June 29, 2018
In February 2018, the USGLC released an analysis on the Administration’s “Groundhog Budget”, which for the second year in a row proposed to dangerously slash the International Affairs Budget. Fast forward to June—just a few months into the appropriations process on Capitol Hill—and a much brighter picture has emerged thanks to the strong bipartisan support for development and diplomacy programs among Members of Congress.
The House and Senate Appropriations Committees approved topline funding levels (known as 302(b) allocations) that help ensure our nation’s civilian tools can deliver results for the American people. The Senate approved a modest increase (0.7%) for the total FY19 International Affairs Budget compared to current levels. Funding in the House is down just slightly (0.4%), largely due to a cut to Food for Peace (PL 480, Title II).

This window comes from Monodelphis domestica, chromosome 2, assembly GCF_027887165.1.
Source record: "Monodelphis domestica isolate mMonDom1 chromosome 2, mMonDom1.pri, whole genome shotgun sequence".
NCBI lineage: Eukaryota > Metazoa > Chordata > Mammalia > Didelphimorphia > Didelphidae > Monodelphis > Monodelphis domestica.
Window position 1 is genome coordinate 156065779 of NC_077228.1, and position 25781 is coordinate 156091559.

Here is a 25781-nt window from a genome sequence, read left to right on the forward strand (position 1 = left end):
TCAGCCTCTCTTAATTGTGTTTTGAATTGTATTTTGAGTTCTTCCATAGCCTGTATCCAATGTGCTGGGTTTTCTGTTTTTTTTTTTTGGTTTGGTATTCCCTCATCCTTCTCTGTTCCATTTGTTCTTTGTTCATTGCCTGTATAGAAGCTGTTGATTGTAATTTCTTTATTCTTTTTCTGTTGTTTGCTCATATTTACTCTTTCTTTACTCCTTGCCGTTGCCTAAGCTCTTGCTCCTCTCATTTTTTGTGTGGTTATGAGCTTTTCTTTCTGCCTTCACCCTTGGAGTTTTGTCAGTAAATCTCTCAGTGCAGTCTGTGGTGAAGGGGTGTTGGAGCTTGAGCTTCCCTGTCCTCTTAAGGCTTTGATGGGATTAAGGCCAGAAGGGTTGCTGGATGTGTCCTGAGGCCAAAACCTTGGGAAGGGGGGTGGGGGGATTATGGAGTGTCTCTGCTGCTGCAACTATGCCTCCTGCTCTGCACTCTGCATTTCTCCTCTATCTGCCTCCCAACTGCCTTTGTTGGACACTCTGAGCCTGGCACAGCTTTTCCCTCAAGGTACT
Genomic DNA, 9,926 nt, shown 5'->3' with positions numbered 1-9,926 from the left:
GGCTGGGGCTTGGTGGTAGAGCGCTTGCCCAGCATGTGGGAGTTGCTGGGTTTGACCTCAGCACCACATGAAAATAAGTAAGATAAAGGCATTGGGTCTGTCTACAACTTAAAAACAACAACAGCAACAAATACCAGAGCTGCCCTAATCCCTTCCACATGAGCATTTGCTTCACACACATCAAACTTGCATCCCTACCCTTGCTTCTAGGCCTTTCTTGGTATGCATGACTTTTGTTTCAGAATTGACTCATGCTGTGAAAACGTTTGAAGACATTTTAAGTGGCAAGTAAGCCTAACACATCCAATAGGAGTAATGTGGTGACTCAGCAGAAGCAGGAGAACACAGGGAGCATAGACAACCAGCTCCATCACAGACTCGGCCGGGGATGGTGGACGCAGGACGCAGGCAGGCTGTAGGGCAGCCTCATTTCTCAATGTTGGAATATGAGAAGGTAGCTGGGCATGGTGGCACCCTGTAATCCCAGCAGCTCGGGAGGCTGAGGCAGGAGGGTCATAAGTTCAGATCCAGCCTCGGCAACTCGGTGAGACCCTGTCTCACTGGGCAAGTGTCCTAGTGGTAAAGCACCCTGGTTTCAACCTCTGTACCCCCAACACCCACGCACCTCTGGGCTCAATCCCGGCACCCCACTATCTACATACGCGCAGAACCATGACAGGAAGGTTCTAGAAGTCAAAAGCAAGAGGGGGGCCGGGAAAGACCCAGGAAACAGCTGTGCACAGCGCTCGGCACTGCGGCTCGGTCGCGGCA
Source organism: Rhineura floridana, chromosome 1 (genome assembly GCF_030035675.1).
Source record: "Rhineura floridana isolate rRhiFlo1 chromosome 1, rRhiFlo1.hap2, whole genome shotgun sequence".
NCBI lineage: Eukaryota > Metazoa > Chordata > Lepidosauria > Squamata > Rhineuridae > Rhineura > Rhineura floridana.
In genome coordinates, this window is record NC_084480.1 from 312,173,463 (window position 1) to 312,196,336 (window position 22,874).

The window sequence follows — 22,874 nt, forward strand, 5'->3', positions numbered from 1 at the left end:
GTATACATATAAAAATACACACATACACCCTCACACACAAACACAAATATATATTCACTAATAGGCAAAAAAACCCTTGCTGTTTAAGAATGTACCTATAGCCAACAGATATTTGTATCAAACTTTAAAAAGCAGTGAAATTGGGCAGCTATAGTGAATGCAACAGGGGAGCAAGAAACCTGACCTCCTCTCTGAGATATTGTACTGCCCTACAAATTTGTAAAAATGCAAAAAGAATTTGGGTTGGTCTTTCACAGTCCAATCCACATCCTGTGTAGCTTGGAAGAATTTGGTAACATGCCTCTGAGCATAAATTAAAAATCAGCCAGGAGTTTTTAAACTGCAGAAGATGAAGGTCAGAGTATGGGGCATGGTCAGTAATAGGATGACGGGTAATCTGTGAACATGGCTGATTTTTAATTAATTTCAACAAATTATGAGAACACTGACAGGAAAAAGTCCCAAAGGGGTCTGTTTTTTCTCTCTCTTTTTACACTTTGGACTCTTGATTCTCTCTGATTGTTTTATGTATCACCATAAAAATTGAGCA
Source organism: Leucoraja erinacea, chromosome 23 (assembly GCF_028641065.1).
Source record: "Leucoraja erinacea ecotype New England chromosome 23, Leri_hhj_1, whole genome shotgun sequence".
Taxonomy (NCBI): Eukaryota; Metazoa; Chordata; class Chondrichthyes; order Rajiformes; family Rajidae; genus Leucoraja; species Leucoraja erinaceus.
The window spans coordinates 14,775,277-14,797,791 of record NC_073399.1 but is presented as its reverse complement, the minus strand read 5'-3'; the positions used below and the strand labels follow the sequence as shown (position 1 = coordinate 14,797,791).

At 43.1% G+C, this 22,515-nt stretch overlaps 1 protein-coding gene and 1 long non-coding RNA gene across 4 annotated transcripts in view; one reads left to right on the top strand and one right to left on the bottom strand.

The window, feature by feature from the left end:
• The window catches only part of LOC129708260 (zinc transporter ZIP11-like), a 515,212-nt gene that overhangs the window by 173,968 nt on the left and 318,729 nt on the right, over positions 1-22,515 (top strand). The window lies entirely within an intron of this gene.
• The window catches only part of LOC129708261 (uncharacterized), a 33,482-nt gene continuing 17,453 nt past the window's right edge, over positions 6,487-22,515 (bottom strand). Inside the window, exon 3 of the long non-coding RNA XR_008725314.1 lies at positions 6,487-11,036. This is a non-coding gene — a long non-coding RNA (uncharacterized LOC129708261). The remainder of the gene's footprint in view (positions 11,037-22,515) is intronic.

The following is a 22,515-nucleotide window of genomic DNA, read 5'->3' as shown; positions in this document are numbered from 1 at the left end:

While down from the high-water mark of FY17, these topline funding levels are significant when you consider that the bipartisan budget deal approved by Congress earlier this year allowed only for limited additional resources in FY19, and included a $4 billion cut to Overseas Contingency Operations (OCO) funding for the International Affairs Budget.
Compared to the Administration’s request, the House and Senate generally provide more funding for the various agencies and accounts funded through the International Affairs Budget. Both bills provide more funding for global health, humanitarian assistance, economic and development assistance, UN Peacekeeping, Diplomatic and Embassy Security, International Financial Institutions, and USAID operating expenses. They also generally reject the Administration’s proposals to eliminate a number of smaller international affairs agencies.
USGLC applauds Congress for rejecting the Administration’s proposed deep cuts to the International Affairs Budget in FY19 and for its strong, bipartisan support for America’s development and diplomacy programs. As work begins to finalize FY19 spending bills, USGLC urges Congress to agree to—at a minimum—the Senate funding level for the FY19 International Affairs Budget, which moves closer to providing the resources needed to address today’s growing global threats.
Download the full report to get our analysis of the similarities and differences between the Administration’s request, the House proposal, and the Senate proposal.